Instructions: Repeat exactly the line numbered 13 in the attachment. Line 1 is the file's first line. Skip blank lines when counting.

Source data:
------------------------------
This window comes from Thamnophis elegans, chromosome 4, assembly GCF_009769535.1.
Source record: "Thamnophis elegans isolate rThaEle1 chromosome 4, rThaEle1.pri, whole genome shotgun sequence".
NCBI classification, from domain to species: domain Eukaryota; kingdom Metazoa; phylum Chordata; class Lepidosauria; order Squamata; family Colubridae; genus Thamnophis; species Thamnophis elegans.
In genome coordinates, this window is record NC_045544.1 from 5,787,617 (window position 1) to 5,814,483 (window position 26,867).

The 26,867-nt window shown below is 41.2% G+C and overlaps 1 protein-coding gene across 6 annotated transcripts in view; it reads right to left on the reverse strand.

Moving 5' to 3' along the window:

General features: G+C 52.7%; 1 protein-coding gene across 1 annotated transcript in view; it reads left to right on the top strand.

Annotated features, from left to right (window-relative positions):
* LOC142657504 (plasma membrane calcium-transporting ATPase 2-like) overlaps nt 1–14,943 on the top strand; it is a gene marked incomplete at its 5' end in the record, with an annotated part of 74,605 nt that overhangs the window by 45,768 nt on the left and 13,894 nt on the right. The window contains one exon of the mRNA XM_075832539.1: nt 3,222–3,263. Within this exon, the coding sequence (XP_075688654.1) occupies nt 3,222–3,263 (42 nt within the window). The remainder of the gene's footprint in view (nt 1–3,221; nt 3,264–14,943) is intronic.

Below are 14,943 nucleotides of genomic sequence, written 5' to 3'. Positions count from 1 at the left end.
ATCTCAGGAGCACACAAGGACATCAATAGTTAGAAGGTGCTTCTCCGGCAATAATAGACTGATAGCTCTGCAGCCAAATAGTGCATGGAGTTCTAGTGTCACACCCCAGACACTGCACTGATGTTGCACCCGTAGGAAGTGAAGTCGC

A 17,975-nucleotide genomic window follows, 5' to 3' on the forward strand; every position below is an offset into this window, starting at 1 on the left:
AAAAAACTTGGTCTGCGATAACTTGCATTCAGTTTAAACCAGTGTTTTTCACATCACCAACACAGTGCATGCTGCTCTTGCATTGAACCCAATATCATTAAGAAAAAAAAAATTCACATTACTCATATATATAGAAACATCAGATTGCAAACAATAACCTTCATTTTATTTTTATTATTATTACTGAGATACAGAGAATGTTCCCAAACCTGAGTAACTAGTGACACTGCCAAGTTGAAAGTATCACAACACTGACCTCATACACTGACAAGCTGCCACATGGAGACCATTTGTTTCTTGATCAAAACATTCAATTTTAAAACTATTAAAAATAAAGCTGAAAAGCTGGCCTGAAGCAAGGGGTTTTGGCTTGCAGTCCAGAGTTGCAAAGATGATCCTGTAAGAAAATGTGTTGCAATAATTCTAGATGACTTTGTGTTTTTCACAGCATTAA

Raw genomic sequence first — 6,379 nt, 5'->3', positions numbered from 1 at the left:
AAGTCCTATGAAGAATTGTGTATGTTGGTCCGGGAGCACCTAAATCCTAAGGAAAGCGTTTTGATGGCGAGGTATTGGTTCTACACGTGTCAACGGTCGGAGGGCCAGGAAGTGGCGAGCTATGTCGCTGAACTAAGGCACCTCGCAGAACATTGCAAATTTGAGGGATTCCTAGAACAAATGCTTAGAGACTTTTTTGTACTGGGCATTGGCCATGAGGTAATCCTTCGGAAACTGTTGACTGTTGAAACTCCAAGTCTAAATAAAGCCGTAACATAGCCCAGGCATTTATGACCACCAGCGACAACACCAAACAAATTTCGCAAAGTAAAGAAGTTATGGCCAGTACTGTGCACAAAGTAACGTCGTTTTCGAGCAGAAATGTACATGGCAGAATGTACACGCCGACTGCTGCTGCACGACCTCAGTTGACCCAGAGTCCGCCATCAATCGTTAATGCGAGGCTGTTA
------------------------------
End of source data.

AAAAAACTTGGTCTGCGATAACTTGCATTCAGTTTAAACCAGTGTTTTTCACATCACCAACACAGTGCATGCTGCTCTTGCATTGAACCCAATATCATTAAGAAAAAAAAAATTCACATTACTCATATATATAGAAACATCAGATTGCAAACAATAACCTTCATTTTATTTTTATTATTATTACTGAGATACAGAGAATGTTCCCAAACCTGAGTAACTAGTGACACTGCCAAGTTGAAAGTATCACAACACTGACCTCATACACTGACAAGCTGCCACATGGAGACCATTTGTTTCTTGATCAAAACATTCAATTTTAAAACTATTAAAAATAAAGCTGAAAAGCTGGCCTGAAGCAAGGGGTTTTGGCTTGCAGTCCAGAGTTGCAAAGATGATCCTGTAAGAAAATGTGTTGCAATAATTCTAGATGACTTTGTGTTTTTCACAGCATTAA